Sunday, April 29, 2018


In a previous post, I talked about the importance of having a title -or even just a name by which to refer to a piece.  The small canvas that is the genesis for the larger work I'm about to discuss was referred to as 'Flag', because it was partially reminiscent of a rearranged flag.  It wasn't much of a title, but it turns out to be appreciably better than nothing.

I am by no means committed to the title 'Flag', but it (the working title) gives me a starting/departure point to dive into the piece.  Almost like an interesting sketch that I am eager to put down on a canvas, sometimes the (working) title helps generate ideas on how a piece needs to develop.  It may not be 'where' the piece ends up, but having a title/descriptor helps generate forward momentum.

I cut the small canvas ('Flag') free from its stretcher bars and attach it to a larger canvas.  As both a fun visual, and added holding power, I also stitch it into place.  The stitching is overkill, but it is a nice subtle visual treat.

A couple shots of some of the stitching.

While I'm discussing the original smaller image/canvas, I'm going to detour ever-so-briefly to a few early stage photos I recently came across whilst unsuccessfully looking for another image on my hard drive.  Anyway, here are a few early pics of the small image.

Hey, I didn't say they were Earth-shattering images...back to the piece already in progress.

Time to add the first wave of color.  Since the working title is 'Flag', the use of red seems like a good foundation on which to build a composition.  If the color scheme is truly horrible, I can paint over it.  But marks/colors of any kind allow me to 'respond' to something.  A blank canvas can be quite daunting.

Sticking with the 'Flag' motif a bit further, I paint several long stripe-like rectangles.

Now for some color...

Just a little bit more.

'Flag', or whatever it will ultimately be titled, is taking shape. I have roughly 4 weeks to complete it, along with all the rest of my pieces for Pop Culture Palimpsest.  Who needs sleep?

Thursday, April 26, 2018

Ye Olde Sea Dog...At Least For Now That Is What I Am Calling It.

Last time I taught sculpture at Northwest Missouri State University (2015-2016), I began working on this sculpture.  From nearly the beginning of its creation, I planned to pair the sculpture in a show with a separate piece on canvas which is now being called Skinner Box II: Lessons Unlearned (you can check out a post regarding that piece by clicking HERE).  Since Skinner Box II is going into Pop Culture Palimpsest, it's high time I finish Ye Olde Sea Dog...

Here are a few images of it in the woodshop at Northwest Missouri State University shortly before I moved back to the QCA.  If you want to see what it took to get the piece to this point, here is a LINK to an earlier post from 2016 (if you look closely in that post, you'll see a quick shot of that pointing figure with arrows coming out of its head dude that I used in another piece I am working on called Countdown (Here is a LINK to the Post about the early stages of creating Countdown).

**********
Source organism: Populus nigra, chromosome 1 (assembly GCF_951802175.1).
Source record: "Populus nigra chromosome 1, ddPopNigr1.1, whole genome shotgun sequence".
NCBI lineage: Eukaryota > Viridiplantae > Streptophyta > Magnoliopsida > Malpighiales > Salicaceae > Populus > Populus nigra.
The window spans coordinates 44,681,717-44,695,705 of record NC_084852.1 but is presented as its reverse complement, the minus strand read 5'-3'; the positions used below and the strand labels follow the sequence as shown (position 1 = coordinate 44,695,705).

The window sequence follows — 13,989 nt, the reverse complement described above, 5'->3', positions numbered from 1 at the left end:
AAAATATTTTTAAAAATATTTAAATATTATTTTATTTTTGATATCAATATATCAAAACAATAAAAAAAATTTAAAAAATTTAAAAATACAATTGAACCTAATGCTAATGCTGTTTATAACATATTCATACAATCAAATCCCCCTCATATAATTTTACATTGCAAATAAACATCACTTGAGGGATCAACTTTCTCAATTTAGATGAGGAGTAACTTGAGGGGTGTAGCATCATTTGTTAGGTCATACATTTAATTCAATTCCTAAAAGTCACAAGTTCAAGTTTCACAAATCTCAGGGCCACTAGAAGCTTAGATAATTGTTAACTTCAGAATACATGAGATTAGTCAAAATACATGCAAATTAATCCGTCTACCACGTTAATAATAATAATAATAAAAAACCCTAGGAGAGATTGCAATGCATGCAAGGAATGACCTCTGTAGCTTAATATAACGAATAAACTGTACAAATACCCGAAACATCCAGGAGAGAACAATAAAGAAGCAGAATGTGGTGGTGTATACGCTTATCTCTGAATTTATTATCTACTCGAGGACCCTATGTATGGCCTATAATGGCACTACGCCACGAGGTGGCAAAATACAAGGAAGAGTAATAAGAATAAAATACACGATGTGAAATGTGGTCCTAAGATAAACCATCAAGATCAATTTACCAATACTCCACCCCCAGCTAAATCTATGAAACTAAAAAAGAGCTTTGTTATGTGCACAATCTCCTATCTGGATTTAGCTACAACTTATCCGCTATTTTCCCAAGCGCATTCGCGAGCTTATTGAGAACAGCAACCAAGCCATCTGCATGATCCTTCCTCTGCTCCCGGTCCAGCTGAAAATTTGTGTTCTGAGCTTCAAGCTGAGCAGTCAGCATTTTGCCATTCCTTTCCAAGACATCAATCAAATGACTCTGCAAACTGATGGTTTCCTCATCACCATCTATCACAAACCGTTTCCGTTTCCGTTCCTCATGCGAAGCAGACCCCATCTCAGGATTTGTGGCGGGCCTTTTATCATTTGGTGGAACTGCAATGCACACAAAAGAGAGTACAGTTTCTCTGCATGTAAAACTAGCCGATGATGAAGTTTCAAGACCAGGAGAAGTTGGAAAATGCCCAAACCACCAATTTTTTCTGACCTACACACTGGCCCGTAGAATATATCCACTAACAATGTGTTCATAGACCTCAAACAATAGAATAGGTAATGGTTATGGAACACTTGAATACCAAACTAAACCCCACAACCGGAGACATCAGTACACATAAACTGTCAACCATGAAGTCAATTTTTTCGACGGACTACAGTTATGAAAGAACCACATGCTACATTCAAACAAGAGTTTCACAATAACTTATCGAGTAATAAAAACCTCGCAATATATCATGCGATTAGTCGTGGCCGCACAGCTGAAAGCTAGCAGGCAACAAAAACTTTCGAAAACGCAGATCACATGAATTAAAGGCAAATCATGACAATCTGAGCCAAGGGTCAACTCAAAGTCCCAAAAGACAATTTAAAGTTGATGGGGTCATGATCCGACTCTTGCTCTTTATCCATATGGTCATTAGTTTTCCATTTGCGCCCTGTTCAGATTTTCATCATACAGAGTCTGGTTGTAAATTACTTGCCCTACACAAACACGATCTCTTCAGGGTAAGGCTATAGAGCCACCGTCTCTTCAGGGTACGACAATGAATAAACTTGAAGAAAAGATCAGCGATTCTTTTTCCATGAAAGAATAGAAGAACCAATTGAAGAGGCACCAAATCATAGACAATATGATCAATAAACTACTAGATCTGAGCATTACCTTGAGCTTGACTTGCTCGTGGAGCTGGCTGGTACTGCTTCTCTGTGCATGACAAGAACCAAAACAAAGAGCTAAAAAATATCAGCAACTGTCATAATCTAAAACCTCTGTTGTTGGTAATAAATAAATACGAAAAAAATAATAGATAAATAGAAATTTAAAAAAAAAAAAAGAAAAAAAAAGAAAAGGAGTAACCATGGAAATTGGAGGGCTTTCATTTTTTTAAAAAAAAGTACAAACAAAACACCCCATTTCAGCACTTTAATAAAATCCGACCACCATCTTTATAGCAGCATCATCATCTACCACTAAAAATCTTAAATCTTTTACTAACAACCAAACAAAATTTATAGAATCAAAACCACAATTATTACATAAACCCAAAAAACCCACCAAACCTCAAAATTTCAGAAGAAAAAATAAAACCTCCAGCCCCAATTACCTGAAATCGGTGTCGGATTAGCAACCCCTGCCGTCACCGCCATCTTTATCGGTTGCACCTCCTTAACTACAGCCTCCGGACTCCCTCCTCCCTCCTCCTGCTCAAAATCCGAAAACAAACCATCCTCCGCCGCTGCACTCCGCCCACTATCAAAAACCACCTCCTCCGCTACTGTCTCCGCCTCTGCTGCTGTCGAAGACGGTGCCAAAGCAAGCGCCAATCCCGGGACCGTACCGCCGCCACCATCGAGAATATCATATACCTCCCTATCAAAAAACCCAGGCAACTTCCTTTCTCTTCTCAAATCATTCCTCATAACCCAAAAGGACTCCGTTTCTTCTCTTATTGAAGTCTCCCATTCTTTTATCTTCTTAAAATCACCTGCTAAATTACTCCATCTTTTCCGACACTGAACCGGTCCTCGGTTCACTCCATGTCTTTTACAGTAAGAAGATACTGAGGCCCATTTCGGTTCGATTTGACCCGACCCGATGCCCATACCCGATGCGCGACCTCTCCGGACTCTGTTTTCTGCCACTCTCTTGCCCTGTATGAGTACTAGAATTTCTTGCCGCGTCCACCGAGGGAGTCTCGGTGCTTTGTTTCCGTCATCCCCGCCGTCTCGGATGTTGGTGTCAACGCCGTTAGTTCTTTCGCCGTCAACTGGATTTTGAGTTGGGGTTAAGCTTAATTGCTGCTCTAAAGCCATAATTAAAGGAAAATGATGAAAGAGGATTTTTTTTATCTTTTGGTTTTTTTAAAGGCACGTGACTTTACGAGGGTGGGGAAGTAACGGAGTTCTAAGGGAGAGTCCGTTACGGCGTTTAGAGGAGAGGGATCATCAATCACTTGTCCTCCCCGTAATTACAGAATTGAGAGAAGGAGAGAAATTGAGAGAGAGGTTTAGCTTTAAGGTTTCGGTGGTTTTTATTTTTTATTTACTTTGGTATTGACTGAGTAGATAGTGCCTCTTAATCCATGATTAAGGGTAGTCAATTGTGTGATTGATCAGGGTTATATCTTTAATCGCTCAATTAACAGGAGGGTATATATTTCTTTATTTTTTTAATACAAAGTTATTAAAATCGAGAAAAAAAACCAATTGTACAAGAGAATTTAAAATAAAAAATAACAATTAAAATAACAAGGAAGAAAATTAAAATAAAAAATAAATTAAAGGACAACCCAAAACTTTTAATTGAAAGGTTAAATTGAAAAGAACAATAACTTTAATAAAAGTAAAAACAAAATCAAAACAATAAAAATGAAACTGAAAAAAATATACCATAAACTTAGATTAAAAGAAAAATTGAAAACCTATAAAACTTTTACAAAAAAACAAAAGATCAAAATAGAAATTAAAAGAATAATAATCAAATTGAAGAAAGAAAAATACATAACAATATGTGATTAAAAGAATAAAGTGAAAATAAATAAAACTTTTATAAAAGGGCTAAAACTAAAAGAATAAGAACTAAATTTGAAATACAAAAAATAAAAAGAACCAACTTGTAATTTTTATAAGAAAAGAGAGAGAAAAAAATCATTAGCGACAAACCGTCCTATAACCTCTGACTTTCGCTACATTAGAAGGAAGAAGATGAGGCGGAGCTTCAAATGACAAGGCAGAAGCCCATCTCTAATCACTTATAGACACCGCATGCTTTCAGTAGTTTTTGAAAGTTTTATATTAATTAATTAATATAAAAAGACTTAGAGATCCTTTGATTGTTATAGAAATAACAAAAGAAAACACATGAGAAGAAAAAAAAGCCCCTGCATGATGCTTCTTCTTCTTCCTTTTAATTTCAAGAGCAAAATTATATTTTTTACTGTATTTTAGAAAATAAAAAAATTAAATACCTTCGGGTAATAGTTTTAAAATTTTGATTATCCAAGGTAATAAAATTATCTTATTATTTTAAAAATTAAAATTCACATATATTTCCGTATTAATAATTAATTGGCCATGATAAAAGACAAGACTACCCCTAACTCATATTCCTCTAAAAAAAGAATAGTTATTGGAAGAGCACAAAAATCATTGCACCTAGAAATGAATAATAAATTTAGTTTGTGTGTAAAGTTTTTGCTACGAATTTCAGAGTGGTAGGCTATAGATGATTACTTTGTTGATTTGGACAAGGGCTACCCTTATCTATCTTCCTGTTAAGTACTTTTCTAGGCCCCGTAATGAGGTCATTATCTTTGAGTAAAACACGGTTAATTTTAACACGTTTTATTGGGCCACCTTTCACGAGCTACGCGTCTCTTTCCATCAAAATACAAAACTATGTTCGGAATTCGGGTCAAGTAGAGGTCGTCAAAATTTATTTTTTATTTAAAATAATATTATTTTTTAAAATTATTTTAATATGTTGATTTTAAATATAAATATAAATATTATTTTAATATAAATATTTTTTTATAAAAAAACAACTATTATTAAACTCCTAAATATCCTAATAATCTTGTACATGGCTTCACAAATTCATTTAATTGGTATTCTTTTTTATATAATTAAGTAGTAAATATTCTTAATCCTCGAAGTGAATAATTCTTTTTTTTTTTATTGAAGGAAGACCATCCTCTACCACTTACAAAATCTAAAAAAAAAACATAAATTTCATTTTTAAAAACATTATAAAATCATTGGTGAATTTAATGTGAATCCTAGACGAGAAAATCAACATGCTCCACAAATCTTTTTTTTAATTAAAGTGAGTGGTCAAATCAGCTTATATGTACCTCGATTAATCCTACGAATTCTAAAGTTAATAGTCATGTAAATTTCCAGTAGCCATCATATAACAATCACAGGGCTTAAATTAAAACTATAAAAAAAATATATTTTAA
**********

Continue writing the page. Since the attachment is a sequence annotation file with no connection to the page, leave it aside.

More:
I cracked out my trusty Dremel Tool to carve this area out.

Anyway, it has sat in storage long enough.  It's time to re-engage the process...

The first thing I had to do was track down where I had stashed the various components for the sculpture.  At one point, I had sections of the piece stored in three different buildings around town.  After a brief treasure hunt, I have everything I had completed united under one roof.

I then assembled what I did possess in order to see what I still needed to fabricate.

In addition to making new components, I went back into the existing stuff to cut, sand, paint, and clean then up slightly.  I'm not trying to make this piece the Taj Mahal or anything, but I feel it is essential for it to look/feel like a 3-dimensional version of one of my painted constructions.  That will go a long way to unify the show.  First step is to apply several layers of paint to seal up the surfaces, fill in some holes, and spend some time reacquainting myself with the piece.

Then I deal with the top portion more in depth by wrapping select areas with jute.

Then I hit the jute and crescent areas with several layers of paint in order to change the textures of both the fabric/canvas, and the jute.

I have some more wrapping and priming to do to prepare/complete the top crescent shape.  Ultimately, it is going to have three heads sprouting up from the top portion.  All of these endeavors and more will have to wait for a future post.

Next time we're going to get a little patriotic...

Monday, April 23, 2018

Countdown Gets Its First Layer Of Imagery

Now that Countdown's base layer of color has dried, I can add the first layer of imagery.

Here's my full version of Man In The Moon based on a cool sculpture (and current studio guardian) from Lisa Mahar.  You can see more of her work by clicking on this recent POST.

This is what it looks like before I add any color.

Now for some color(s) to spruce things up.

The Man In The Moon now with some color.

That's about it for the first layer of imagery.  I'm going to let this one hang out for a week before I haze over selected areas.

Next time we'll take a peek at one of my sculptural endeavors that is going to be in Pop Culture Palimpsest.